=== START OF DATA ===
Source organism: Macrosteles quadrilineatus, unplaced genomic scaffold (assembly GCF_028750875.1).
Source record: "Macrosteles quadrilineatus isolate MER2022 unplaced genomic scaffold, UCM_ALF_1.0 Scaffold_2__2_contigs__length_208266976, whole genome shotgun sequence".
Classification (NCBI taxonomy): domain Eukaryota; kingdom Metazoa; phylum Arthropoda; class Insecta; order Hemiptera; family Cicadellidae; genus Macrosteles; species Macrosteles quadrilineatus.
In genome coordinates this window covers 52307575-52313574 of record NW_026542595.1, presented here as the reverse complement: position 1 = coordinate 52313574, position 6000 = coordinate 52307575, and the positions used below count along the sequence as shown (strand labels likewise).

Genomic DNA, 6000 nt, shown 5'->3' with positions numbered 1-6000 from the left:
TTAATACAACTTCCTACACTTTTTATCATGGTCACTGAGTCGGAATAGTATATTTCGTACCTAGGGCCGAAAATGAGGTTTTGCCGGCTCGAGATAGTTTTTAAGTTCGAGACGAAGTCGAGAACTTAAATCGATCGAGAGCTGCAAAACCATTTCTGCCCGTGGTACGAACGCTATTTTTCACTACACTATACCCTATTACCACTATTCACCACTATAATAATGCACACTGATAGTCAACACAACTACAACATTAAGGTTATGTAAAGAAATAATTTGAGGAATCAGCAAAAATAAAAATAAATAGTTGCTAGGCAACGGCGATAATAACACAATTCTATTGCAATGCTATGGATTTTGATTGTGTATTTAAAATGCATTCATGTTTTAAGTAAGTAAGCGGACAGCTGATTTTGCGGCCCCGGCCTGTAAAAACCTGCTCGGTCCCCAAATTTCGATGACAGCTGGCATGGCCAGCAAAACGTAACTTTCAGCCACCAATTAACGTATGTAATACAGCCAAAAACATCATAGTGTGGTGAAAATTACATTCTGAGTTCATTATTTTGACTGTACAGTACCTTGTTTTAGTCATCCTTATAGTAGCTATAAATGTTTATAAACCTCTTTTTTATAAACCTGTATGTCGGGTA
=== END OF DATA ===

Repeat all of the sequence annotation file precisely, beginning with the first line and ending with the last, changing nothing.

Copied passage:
Source organism: Macrosteles quadrilineatus, unplaced genomic scaffold (assembly GCF_028750875.1).
Source record: "Macrosteles quadrilineatus isolate MER2022 unplaced genomic scaffold, UCM_ALF_1.0 Scaffold_2__2_contigs__length_208266976, whole genome shotgun sequence".
Classification (NCBI taxonomy): domain Eukaryota; kingdom Metazoa; phylum Arthropoda; class Insecta; order Hemiptera; family Cicadellidae; genus Macrosteles; species Macrosteles quadrilineatus.
In genome coordinates this window covers 52307575-52313574 of record NW_026542595.1, presented here as the reverse complement: position 1 = coordinate 52313574, position 6000 = coordinate 52307575, and the positions used below count along the sequence as shown (strand labels likewise).

Genomic DNA, 6000 nt, shown 5'->3' with positions numbered 1-6000 from the left:
TTAATACAACTTCCTACACTTTTTATCATGGTCACTGAGTCGGAATAGTATATTTCGTACCTAGGGCCGAAAATGAGGTTTTGCCGGCTCGAGATAGTTTTTAAGTTCGAGACGAAGTCGAGAACTTAAATCGATCGAGAGCTGCAAAACCATTTCTGCCCGTGGTACGAACGCTATTTTTCACTACACTATACCCTATTACCACTATTCACCACTATAATAATGCACACTGATAGTCAACACAACTACAACATTAAGGTTATGTAAAGAAATAATTTGAGGAATCAGCAAAAATAAAAATAAATAGTTGCTAGGCAACGGCGATAATAACACAATTCTATTGCAATGCTATGGATTTTGATTGTGTATTTAAAATGCATTCATGTTTTAAGTAAGTAAGCGGACAGCTGATTTTGCGGCCCCGGCCTGTAAAAACCTGCTCGGTCCCCAAATTTCGATGACAGCTGGCATGGCCAGCAAAACGTAACTTTCAGCCACCAATTAACGTATGTAATACAGCCAAAAACATCATAGTGTGGTGAAAATTACATTCTGAGTTCATTATTTTGACTGTACAGTACCTTGTTTTAGTCATCCTTATAGTAGCTATAAATGTTTATAAACCTCTTTTTTATAAACCTGTATGTCGGGTA